Based on its price, the TicWatch E2 seems to be designed as a best bang for the buck. It has a design that will make Casio G-Shock owners feel at home. The design also gives an assurance that is not possible in this age where devices are getting thinner and complicated with choice of materials. The display is not sharp but it is not garbage either. The most important thing to know is that we are looking at a functional design that works and does not force you to remember things or know the limitations in advance.
Hardware and Software
The TicWatch E2 is powered by Snapdragon Wear 2100, which is an older platform made by Qualcomm. The wearable is equipped with 512MB of RAM and 4GB of storage. When I compare with Fossil Gen 5, which has Snapdragon Wear 3100, 1GB RAM and 8GB storage, the TicWatch E2 definitely feels slow. There is a longer delay when moving through screens or tiles. When you open apps, there is a considerable amount of wait time. Like other Wear OS devices, the TicWatch E2 also suffers from standard problems. Hardware is only part of an experience and software is the real linchpin.
In the case of Wear OS, the software is a clear second class citizen. So, for starters, Wear OS is designed to be all about swipes. You swipe right or left to navigate between tiles. You swipe up or down to scroll through apps or notifications. These gestures are not as intuitive as one would expect from a mainstream wearable platform. The poor user interface goes also extends to the app ecosystem. Some of the native Google applications don’t work as well as they do on Google’s mobile operating system. Google Assistant works but it is extremely slow and you would be better off getting those actions done on your smartphone.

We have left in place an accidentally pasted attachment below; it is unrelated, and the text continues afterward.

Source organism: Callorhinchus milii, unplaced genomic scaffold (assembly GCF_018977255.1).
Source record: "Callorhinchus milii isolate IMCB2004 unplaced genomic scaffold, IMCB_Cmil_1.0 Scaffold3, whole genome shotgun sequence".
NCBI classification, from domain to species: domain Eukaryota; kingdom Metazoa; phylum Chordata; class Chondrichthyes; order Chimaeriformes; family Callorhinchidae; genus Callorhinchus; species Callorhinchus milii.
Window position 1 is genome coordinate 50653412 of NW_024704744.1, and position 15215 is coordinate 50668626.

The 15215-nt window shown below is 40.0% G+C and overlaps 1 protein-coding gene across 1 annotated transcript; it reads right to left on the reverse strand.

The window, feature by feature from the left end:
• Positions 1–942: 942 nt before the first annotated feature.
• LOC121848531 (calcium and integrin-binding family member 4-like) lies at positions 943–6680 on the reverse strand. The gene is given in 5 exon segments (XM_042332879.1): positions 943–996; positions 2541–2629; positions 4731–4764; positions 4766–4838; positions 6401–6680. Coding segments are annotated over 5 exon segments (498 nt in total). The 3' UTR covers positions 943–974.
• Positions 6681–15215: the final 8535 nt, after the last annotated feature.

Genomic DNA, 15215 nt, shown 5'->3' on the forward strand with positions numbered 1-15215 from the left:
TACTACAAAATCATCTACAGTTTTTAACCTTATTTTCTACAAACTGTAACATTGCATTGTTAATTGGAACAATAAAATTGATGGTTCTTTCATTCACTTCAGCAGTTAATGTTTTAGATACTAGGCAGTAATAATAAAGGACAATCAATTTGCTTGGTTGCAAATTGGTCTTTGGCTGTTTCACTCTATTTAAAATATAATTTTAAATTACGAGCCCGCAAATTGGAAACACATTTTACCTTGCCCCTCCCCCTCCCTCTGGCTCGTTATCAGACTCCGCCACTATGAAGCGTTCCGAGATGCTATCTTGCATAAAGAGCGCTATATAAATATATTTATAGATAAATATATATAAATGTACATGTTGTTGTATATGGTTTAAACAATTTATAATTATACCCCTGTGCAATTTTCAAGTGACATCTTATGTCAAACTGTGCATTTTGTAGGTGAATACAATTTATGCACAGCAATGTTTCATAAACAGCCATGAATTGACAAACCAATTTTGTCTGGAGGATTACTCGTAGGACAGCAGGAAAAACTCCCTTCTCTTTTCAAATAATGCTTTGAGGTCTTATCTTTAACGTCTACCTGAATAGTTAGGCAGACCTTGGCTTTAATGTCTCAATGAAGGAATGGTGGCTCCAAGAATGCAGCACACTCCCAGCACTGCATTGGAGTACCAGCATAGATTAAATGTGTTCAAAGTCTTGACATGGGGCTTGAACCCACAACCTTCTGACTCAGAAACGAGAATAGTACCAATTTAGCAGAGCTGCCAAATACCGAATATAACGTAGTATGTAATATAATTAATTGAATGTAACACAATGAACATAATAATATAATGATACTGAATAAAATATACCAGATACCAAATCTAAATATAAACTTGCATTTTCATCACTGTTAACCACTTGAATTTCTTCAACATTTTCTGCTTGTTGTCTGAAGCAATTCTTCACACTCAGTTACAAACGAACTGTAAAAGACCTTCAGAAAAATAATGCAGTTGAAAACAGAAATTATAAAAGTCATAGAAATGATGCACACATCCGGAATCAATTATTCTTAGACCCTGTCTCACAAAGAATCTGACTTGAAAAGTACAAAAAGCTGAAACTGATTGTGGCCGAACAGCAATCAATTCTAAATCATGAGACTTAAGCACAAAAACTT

One of the big problems is Play Store, which takes longer to load and has poor selection of apps. From the selection of watch faces to first party apps, the experience is definitely not akin to a flagship platform. If you can live with minimal applications then Wear OS is not that bad. Some apps like Uber, Shazam, Google Fit work extremely well but most other applications feel not updated in years. First, Google needs to make Wear OS interesting and second it needs to convince developers to build better applications.
Fitness Tracking and Battery Life
The real advantage with a wearable like TicWatch E2 is evident with time keeping and fitness tracking. In comparison to a budget fitness tracker, the TicWatch E2 tracks steps with much more accuracy. When you are in a bus or a train, it won’t count that as steps taken by you. While Google Fit is the primary application for recording this data, TicWatch has built its own suite of apps. These include TicExercise, TicHealth and TicPulse. TicExercise is meant to track all your exercises while TicHealth will store these data. TicPulse measures your heart rate.